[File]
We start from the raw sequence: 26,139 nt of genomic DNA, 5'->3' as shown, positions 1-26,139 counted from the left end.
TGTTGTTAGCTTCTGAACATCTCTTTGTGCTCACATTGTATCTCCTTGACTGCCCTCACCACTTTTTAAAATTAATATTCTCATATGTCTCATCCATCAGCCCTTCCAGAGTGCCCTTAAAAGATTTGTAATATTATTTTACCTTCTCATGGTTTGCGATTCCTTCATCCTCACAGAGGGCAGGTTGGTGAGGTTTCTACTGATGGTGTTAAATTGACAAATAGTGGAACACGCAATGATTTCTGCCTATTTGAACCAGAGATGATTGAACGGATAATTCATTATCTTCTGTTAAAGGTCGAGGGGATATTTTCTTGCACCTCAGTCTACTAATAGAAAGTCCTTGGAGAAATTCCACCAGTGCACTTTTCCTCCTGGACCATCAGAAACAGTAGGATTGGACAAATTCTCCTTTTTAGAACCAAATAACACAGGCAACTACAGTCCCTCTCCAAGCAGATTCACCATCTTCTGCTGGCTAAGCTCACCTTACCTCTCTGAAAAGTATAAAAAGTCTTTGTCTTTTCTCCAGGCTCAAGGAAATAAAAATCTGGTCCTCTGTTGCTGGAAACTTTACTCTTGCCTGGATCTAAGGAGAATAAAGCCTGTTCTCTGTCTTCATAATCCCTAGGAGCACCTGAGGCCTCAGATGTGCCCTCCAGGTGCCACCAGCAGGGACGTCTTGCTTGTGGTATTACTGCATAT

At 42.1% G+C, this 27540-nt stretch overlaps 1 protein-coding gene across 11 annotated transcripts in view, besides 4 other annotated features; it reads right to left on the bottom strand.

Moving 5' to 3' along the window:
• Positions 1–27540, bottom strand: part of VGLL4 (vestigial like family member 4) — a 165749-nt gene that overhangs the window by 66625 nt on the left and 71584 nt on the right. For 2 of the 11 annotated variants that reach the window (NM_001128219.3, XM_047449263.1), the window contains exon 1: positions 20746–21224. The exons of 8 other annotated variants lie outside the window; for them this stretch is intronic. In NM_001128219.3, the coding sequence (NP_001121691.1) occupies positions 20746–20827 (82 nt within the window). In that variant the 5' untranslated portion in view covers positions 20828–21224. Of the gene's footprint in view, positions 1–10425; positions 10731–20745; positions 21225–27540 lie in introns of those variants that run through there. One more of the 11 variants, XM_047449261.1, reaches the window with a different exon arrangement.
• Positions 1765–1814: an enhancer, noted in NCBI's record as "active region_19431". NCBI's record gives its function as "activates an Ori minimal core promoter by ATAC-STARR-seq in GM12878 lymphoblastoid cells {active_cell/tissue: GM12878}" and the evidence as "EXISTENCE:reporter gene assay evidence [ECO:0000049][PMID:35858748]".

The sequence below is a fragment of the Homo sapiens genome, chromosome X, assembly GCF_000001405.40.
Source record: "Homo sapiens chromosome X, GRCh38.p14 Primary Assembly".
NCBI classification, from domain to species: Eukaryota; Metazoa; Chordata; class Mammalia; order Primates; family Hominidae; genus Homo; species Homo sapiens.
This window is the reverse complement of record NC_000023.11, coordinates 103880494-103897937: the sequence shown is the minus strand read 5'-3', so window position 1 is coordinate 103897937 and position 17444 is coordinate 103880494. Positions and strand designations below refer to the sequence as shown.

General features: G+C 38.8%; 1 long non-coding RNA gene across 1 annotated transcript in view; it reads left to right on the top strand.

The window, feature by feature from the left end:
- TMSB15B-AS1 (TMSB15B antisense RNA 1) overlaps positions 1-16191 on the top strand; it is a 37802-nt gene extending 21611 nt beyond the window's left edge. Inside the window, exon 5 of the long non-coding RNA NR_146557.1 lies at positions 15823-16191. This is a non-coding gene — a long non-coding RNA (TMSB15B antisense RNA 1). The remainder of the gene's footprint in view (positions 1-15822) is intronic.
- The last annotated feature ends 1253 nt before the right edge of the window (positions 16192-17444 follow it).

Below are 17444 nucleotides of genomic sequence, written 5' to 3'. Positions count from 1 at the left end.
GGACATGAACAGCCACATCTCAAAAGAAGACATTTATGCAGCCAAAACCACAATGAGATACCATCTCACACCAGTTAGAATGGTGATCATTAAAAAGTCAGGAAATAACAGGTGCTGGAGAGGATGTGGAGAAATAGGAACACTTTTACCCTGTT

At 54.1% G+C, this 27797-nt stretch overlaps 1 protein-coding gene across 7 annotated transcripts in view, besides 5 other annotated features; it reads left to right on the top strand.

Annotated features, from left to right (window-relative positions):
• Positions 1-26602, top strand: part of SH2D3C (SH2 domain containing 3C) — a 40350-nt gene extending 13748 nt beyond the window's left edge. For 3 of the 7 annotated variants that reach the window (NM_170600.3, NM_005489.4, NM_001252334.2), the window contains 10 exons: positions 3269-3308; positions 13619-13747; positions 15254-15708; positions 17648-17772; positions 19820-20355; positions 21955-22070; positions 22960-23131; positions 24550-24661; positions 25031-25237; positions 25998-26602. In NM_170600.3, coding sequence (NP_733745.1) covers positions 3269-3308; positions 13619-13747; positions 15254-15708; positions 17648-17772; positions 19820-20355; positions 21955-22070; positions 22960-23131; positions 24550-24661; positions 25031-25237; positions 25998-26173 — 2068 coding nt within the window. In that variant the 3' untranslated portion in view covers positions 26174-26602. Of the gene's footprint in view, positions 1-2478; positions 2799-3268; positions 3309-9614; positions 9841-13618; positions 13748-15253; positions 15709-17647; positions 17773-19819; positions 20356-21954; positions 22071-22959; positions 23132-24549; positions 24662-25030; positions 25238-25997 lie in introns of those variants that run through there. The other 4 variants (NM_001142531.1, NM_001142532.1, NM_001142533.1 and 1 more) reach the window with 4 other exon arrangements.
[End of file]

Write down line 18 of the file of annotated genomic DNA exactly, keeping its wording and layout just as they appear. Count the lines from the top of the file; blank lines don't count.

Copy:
Annotated features, from left to right (window-relative positions):